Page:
Zakia Williams, co-founder of Black Men Heal was moved when she saw a young Black man get emotional while talking about the mental toll that the past few years had taken on his mental health.
He said, "I just want basketball without fear of being shot. I just want life." Williams said that the young man stated the same thing at Kings Corner, a virtual therapy session for Black men in Philadelphia.
"Many of our men feel overwhelmed, tired, and like they are being attacked. They see George Floyd as themselves. They all say, "That could have been me."
Wednesday marked the second anniversary Floyd's death by a Minneapolis officer. This sparked a worldwide protest movement and calls to a racial reckoning in order to address long-standing structural racism that has impacted generations of Black Americans.
Floyd's death, and a number of other Black Americans being killed, have had a devastating impact on the mental and emotional health of Black communities that have been afflicted by centuries of racism and oppressive systems. According to mental health experts, the trauma caused by racism is deeply embedded in the country's fabric. This can be linked directly to the mental suffering many people are currently experiencing.
The nation has not been quick to recognize the generational effects of racial terror, which is a form identity-related distress that many people of color suffer from racism and discrimination.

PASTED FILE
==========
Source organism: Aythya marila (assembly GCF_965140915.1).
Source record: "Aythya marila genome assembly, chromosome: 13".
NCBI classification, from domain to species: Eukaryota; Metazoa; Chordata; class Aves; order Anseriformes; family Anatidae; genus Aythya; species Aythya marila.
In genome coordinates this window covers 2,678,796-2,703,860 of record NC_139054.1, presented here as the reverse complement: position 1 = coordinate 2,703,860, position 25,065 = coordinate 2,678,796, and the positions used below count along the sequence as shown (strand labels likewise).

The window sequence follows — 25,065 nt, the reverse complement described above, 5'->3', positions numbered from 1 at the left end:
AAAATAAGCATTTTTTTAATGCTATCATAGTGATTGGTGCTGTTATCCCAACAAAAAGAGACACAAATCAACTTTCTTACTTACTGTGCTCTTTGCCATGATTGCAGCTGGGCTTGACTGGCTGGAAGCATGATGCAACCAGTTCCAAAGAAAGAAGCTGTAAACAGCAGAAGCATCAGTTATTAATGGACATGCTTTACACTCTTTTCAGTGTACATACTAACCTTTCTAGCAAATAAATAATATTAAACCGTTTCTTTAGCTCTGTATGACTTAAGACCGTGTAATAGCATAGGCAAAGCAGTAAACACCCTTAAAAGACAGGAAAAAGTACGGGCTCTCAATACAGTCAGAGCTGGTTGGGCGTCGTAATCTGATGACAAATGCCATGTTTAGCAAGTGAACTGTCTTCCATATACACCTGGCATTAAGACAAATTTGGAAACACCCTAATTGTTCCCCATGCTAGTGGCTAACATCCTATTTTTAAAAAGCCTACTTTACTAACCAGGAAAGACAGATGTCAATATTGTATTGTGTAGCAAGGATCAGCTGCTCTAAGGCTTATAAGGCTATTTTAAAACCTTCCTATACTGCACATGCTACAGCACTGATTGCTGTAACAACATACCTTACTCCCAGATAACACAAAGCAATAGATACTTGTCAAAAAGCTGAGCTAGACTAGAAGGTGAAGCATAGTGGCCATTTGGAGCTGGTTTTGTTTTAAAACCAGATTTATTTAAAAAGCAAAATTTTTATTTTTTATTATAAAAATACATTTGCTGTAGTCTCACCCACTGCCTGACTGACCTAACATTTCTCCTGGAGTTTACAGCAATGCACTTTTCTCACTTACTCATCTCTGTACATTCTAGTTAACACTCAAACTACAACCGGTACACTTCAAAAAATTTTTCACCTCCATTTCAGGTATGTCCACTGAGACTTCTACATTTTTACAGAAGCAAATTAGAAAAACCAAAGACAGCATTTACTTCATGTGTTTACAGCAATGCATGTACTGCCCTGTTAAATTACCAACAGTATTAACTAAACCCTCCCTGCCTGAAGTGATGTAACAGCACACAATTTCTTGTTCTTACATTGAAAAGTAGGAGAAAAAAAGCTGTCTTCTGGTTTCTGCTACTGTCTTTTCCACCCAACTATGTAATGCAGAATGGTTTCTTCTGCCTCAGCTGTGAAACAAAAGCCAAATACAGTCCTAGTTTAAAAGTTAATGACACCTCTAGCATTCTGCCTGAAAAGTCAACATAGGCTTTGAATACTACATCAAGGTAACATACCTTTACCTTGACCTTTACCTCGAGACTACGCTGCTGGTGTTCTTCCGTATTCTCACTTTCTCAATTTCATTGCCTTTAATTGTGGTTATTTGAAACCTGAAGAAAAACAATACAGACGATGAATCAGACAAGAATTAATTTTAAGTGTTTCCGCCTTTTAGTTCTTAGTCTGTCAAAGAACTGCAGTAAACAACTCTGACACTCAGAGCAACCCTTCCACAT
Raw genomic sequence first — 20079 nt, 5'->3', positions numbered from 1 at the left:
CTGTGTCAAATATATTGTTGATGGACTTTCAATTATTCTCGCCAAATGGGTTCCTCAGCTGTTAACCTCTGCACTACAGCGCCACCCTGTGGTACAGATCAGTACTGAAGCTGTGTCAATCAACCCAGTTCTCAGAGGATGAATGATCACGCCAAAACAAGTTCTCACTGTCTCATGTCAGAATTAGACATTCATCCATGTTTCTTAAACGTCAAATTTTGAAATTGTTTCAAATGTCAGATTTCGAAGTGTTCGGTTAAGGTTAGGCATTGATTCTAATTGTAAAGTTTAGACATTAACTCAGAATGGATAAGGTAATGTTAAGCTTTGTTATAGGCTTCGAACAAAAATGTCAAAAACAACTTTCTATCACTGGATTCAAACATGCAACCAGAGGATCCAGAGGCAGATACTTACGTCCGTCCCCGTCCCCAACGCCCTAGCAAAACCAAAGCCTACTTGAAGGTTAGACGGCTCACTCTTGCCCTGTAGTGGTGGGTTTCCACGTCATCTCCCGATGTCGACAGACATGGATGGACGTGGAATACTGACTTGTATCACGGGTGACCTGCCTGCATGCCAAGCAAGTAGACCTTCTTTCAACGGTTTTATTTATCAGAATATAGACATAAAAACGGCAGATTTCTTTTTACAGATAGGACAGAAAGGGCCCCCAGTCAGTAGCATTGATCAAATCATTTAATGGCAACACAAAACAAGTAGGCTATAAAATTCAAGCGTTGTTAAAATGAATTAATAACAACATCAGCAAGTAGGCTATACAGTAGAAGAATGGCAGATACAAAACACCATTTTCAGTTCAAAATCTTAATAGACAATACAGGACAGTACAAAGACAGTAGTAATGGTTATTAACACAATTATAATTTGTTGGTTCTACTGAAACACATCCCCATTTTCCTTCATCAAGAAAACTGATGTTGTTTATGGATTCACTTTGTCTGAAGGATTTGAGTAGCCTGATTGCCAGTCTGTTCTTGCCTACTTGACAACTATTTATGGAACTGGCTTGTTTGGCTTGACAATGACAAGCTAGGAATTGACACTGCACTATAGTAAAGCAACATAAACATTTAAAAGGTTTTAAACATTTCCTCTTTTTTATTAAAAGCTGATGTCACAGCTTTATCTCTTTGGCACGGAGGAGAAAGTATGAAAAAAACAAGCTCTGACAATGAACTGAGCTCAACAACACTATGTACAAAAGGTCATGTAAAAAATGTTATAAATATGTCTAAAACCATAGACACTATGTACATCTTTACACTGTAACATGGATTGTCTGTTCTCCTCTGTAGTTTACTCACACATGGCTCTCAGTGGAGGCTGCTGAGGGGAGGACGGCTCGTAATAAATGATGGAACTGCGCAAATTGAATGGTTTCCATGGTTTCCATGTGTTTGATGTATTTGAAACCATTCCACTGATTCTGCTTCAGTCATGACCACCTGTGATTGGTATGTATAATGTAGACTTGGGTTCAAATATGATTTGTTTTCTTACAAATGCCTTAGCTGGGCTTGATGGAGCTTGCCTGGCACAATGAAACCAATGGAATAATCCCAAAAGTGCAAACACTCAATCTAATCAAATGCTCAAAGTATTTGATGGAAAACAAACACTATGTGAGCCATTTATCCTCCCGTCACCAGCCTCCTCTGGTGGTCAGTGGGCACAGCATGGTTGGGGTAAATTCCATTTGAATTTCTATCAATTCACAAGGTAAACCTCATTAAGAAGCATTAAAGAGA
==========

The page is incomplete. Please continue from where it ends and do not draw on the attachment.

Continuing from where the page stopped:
"Black mental health is always a concern," Dr. Christine Crawford, associate director of the National Alliance on Mental Illness, stated.
She said that "continuually seeing images of Black people being murdered... can trigger trauma-like symptoms among Black people and other people who feel somehow connected" to the events. This "impact of vicarious racistism" has led to worsening mental state, particularly within the Black community.
These past two years have been especially difficult for Black Americans, as the coronavirus epidemic ravaged their communities, taking the lives and loved ones of elders, community pillars, and others.
Riana Elyse, assistant professor at the University of Michigan School of Public Health, stated that her hometown of Detroit was hard hit by the pandemic.
"And the greater Black Community, when you look at the disproportionate impact it had on our mental health, financial well-being, and loved ones who are no more here, it's really difficult for us to move ahead."
On May 14, a white supremacist dressed in body armor attacked 10 Black victims at Tops Friendly Market, a neighborhood in Buffalo, New York. Many feel that the grief is never ending.